Terravision battles it out at Stansted

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A Terravision King Long coach is seen on Victoria Street, London on December 3. MIKE SHEATHER
A Terravision King Long coach is seen on Victoria Street, London on December 3. MIKE SHEATHER

Coach operator set to take airport to High Court over failure to grant it access to terminal

Budget coach operator Terravision has launched legal action against Stansted Airport after it was denied access to the popular east of England hub.

Terravision has accused Stansted of abusing its dominant position under the 1998 Competition Act. Abuse of dominant position complaints have also been lodged with the Competition and Markets Authority (CMA) and the Civil Aviation Authority (CAA).

It follows Stansted’s decision to invite coach companies to tender for the award of concession contracts for use of commercial spaces within the airport. The tender was awarded to National Express (NX), Autostradale (Airport Bus Express) and Metroline (Stansted Citylink), while Terravision was informed that its tender was unsuccessful and has now been required by Stansted to leave by January 13.

After it was obligated to cease operating from the bus station from October 2015,  Terravision ran its services out of the mid-stay parking area, two miles away from the main airport bus station and reachable only by a further shuttle operated by its competitor, NX.

Yakuta Rajabali, Vice President of Terravision, said: “We are the lowest cost choice for the consumer and have a 12 year track record of delivering an excellent service to customers at Stansted Airport. Why would Stansted take this action, when there is space for us to operate and the actions are patently against the interest of consumers? Their action has reduced choice and increased prices for passengers by refusing to allow healthy and fair competition.”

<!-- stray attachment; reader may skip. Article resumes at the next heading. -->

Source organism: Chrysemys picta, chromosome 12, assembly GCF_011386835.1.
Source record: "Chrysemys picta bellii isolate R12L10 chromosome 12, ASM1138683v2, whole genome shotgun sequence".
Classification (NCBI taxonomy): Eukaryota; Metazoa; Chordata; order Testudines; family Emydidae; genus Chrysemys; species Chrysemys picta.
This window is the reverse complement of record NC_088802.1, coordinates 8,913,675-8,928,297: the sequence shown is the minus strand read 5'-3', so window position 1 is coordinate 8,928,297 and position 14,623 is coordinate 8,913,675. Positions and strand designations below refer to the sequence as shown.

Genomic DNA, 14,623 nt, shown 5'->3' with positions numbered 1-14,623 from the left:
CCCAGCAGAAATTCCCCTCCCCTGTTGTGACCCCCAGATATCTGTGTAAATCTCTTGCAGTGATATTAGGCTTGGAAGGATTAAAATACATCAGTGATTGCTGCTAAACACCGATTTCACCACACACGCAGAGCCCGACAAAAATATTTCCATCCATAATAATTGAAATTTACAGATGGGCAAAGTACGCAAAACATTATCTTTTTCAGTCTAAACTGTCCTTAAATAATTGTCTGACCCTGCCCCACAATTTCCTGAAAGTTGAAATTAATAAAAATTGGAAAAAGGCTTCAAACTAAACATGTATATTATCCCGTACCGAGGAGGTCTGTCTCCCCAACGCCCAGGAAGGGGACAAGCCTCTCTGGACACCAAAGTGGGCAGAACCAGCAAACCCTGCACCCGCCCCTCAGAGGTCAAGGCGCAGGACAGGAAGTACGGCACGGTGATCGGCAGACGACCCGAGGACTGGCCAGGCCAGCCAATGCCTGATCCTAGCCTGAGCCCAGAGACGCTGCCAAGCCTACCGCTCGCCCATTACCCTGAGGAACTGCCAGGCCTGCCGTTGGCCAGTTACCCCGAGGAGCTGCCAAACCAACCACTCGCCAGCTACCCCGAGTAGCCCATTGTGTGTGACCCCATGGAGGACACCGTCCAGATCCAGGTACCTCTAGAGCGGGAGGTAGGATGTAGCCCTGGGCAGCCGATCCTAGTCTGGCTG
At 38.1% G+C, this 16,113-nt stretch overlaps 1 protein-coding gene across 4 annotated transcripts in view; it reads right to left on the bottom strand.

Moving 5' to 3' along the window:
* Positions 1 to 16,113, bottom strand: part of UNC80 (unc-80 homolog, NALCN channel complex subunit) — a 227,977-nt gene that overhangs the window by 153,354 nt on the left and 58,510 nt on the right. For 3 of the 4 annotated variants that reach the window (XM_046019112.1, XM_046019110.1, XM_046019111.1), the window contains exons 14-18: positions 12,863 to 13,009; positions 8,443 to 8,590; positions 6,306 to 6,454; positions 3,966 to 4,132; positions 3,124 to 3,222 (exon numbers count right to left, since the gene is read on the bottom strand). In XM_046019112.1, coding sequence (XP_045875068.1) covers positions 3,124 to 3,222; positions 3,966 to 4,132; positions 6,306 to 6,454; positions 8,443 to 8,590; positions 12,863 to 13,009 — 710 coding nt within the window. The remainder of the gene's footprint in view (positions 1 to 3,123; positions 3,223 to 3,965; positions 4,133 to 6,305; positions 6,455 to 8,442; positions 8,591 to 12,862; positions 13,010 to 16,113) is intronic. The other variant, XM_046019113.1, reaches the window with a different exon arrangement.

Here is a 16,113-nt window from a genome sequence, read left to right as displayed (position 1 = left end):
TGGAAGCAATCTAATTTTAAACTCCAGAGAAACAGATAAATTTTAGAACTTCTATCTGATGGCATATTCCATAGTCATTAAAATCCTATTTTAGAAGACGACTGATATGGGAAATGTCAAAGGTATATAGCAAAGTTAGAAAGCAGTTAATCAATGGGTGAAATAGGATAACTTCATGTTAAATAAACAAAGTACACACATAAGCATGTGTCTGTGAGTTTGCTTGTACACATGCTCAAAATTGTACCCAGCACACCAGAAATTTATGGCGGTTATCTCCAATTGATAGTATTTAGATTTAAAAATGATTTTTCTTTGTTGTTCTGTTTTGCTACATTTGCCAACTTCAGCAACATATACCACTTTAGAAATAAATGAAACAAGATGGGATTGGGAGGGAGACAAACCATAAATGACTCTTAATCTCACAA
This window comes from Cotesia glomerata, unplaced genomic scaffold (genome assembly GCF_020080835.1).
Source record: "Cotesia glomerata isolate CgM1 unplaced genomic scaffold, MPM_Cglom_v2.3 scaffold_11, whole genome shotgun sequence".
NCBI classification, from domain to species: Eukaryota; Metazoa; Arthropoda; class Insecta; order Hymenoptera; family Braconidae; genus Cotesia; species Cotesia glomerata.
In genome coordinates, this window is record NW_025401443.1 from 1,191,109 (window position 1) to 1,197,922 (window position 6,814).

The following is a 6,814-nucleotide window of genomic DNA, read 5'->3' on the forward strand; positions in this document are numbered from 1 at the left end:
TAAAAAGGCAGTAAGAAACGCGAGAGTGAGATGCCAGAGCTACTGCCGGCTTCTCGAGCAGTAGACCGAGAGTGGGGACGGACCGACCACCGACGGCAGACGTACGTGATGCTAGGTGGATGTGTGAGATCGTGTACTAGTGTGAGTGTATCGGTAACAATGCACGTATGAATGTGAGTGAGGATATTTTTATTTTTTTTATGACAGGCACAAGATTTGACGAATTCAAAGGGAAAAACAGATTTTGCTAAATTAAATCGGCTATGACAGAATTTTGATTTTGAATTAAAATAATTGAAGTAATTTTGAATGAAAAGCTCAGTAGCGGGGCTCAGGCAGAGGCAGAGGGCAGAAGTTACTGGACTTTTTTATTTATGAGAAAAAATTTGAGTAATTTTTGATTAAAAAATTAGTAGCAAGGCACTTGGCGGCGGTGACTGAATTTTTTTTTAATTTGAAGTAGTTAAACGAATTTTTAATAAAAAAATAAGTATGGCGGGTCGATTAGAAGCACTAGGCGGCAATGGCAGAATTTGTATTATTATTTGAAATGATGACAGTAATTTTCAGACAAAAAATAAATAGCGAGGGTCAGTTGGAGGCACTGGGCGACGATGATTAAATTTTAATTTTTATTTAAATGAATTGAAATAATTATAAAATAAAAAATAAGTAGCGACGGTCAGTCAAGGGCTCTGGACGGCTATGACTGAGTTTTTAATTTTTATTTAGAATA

However, a spokesman for Stansted denied Terravision’s claims, explaining that the company lost an open tender in May 2014, after which it brought a legal claim against the airport. “Stansted Airport is clear that the tender process was fair and lawful, and is firmly defending the claim,” the spokesman said.

“Stansted airport is disappointed that Terravision appears to be so unwilling to accept the fact that its tender bid was unsuccessful and looks forward to vindication in the high court.”

Terravision said the case is expected to be heard by the High Court in London in the summer.

Terravision said it was informed by the airport that it had been unsuccessful in the tender by letter dated September 1, 2014. Notice was then given on April 7, 2015 requiring Terravision to leave the Passenger Transport Interface with effect from October 11, 2015. Terravision issued its legal claim on July 14, 2015. A licence to allow Terravision to operate out of the Mid-Stay Car Park (MSCP) pending the outcome of the claim was put in place on October 8, 2015, so as to allow operation from the MSCP from October 11, 2015. Notice to terminate this licence was given on January 6, 2016.